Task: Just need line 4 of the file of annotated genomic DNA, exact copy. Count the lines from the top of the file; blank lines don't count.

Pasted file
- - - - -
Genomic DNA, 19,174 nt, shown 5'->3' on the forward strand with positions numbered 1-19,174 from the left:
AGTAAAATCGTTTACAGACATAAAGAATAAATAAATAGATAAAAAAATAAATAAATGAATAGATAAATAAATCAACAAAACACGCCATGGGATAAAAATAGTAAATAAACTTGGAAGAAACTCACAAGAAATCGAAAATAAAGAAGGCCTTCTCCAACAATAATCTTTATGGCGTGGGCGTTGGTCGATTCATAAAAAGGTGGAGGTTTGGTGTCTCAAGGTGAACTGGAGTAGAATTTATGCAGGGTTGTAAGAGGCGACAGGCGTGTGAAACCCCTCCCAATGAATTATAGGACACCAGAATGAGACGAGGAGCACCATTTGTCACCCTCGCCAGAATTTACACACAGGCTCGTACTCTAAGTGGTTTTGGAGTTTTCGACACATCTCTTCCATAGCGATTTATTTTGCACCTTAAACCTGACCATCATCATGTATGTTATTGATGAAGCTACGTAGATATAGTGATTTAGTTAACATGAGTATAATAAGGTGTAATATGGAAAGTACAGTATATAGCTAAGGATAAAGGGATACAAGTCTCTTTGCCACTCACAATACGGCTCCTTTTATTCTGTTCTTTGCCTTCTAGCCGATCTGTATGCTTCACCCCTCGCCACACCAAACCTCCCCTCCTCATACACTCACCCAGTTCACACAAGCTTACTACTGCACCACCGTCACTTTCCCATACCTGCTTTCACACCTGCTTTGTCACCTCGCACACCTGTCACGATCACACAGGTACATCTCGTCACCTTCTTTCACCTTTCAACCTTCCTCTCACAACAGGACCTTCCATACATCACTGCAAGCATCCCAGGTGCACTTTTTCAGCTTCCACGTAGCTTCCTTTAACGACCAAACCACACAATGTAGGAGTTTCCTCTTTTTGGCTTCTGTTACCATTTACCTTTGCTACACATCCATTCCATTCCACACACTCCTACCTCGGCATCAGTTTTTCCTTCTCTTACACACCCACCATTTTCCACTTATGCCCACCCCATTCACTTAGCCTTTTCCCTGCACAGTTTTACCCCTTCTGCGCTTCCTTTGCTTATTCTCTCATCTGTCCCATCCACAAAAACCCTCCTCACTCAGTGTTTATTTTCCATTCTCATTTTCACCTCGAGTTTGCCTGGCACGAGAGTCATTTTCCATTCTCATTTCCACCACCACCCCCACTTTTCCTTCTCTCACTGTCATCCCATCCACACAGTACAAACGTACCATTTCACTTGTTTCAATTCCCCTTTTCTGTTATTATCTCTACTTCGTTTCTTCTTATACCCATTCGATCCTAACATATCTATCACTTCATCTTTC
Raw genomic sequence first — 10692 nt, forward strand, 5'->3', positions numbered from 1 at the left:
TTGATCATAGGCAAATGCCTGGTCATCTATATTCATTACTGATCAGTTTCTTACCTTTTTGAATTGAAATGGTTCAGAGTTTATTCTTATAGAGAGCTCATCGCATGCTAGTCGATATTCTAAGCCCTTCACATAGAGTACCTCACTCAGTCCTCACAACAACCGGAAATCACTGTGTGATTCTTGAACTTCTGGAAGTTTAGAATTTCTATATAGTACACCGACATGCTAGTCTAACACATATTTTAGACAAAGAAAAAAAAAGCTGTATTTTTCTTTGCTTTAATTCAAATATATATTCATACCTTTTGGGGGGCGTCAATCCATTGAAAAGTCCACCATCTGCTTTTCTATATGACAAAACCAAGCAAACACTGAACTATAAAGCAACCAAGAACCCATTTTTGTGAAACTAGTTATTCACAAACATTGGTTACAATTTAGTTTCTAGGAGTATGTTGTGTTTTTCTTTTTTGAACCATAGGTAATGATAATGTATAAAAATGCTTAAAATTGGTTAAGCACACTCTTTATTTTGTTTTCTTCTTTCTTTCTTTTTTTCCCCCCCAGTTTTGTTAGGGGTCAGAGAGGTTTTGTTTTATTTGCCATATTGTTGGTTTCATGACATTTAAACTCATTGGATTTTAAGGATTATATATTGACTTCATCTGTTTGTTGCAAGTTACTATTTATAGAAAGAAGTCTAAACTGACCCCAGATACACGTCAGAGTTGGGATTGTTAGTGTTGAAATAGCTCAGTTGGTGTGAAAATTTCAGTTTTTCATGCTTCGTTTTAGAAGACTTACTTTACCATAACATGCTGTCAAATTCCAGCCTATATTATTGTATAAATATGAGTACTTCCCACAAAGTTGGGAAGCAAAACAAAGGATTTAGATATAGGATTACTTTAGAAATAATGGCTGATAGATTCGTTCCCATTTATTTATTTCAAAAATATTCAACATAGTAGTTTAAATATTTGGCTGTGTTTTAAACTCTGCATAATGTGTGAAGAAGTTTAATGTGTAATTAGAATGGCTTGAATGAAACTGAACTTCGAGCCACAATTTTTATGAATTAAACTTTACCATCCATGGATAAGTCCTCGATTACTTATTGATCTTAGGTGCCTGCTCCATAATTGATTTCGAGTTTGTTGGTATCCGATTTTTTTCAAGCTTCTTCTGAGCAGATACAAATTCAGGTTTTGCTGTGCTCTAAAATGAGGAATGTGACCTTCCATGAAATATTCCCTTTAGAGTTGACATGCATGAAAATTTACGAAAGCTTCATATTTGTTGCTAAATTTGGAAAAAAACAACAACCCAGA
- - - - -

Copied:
TTGATCATAGGCAAATGCCTGGTCATCTATATTCATTACTGATCAGTTTCTTACCTTTTTGAATTGAAATGGTTCAGAGTTTATTCTTATAGAGAGCTCATCGCATGCTAGTCGATATTCTAAGCCCTTCACATAGAGTACCTCACTCAGTCCTCACAACAACCGGAAATCACTGTGTGATTCTTGAACTTCTGGAAGTTTAGAATTTCTATATAGTACACCGACATGCTAGTCTAACACATATTTTAGACAAAGAAAAAAAAAGCTGTATTTTTCTTTGCTTTAATTCAAATATATATTCATACCTTTTGGGGGGCGTCAATCCATTGAAAAGTCCACCATCTGCTTTTCTATATGACAAAACCAAGCAAACACTGAACTATAAAGCAACCAAGAACCCATTTTTGTGAAACTAGTTATTCACAAACATTGGTTACAATTTAGTTTCTAGGAGTATGTTGTGTTTTTCTTTTTTGAACCATAGGTAATGATAATGTATAAAAATGCTTAAAATTGGTTAAGCACACTCTTTATTTTGTTTTCTTCTTTCTTTCTTTTTTTCCCCCCCAGTTTTGTTAGGGGTCAGAGAGGTTTTGTTTTATTTGCCATATTGTTGGTTTCATGACATTTAAACTCATTGGATTTTAAGGATTATATATTGACTTCATCTGTTTGTTGCAAGTTACTATTTATAGAAAGAAGTCTAAACTGACCCCAGATACACGTCAGAGTTGGGATTGTTAGTGTTGAAATAGCTCAGTTGGTGTGAAAATTTCAGTTTTTCATGCTTCGTTTTAGAAGACTTACTTTACCATAACATGCTGTCAAATTCCAGCCTATATTATTGTATAAATATGAGTACTTCCCACAAAGTTGGGAAGCAAAACAAAGGATTTAGATATAGGATTACTTTAGAAATAATGGCTGATAGATTCGTTCCCATTTATTTATTTCAAAAATATTCAACATAGTAGTTTAAATATTTGGCTGTGTTTTAAACTCTGCATAATGTGTGAAGAAGTTTAATGTGTAATTAGAATGGCTTGAATGAAACTGAACTTCGAGCCACAATTTTTATGAATTAAACTTTACCATCCATGGATAAGTCCTCGATTACTTATTGATCTTAGGTGCCTGCTCCATAATTGATTTCGAGTTTGTTGGTATCCGATTTTTTTCAAGCTTCTTCTGAGCAGATACAAATTCAGGTTTTGCTGTGCTCTAAAATGAGGAATGTGACCTTCCATGAAATATTCCCTTTAGAGTTGACATGCATGAAAATTTACGAAAGCTTCATATTTGTTGCTAAATTTGGAAAAAAACAACAACCCAGA